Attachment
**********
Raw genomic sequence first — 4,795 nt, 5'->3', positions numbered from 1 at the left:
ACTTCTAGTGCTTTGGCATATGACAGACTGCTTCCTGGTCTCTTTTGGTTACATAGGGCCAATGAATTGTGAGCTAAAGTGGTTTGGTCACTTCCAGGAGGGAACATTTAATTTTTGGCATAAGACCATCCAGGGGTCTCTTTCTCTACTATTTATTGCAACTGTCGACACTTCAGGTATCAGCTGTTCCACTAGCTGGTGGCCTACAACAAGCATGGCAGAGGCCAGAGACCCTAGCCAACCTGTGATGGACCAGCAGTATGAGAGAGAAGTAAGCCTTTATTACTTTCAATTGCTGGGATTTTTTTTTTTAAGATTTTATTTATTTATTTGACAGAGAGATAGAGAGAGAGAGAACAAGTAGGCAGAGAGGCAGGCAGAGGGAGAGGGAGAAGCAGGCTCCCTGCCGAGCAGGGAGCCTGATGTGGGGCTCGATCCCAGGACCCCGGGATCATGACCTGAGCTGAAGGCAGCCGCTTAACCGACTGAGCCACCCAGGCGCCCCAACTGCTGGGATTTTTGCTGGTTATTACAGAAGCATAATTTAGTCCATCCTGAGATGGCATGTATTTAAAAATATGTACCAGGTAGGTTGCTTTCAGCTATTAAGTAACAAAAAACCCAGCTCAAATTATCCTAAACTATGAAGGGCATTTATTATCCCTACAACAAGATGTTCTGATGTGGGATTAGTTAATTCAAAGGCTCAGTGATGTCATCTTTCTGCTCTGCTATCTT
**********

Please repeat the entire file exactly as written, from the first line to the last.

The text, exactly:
Raw genomic sequence first — 4,795 nt, 5'->3', positions numbered from 1 at the left:
ACTTCTAGTGCTTTGGCATATGACAGACTGCTTCCTGGTCTCTTTTGGTTACATAGGGCCAATGAATTGTGAGCTAAAGTGGTTTGGTCACTTCCAGGAGGGAACATTTAATTTTTGGCATAAGACCATCCAGGGGTCTCTTTCTCTACTATTTATTGCAACTGTCGACACTTCAGGTATCAGCTGTTCCACTAGCTGGTGGCCTACAACAAGCATGGCAGAGGCCAGAGACCCTAGCCAACCTGTGATGGACCAGCAGTATGAGAGAGAAGTAAGCCTTTATTACTTTCAATTGCTGGGATTTTTTTTTTTAAGATTTTATTTATTTATTTGACAGAGAGATAGAGAGAGAGAGAACAAGTAGGCAGAGAGGCAGGCAGAGGGAGAGGGAGAAGCAGGCTCCCTGCCGAGCAGGGAGCCTGATGTGGGGCTCGATCCCAGGACCCCGGGATCATGACCTGAGCTGAAGGCAGCCGCTTAACCGACTGAGCCACCCAGGCGCCCCAACTGCTGGGATTTTTGCTGGTTATTACAGAAGCATAATTTAGTCCATCCTGAGATGGCATGTATTTAAAAATATGTACCAGGTAGGTTGCTTTCAGCTATTAAGTAACAAAAAACCCAGCTCAAATTATCCTAAACTATGAAGGGCATTTATTATCCCTACAACAAGATGTTCTGATGTGGGATTAGTTAATTCAAAGGCTCAGTGATGTCATCTTTCTGCTCTGCTATCTT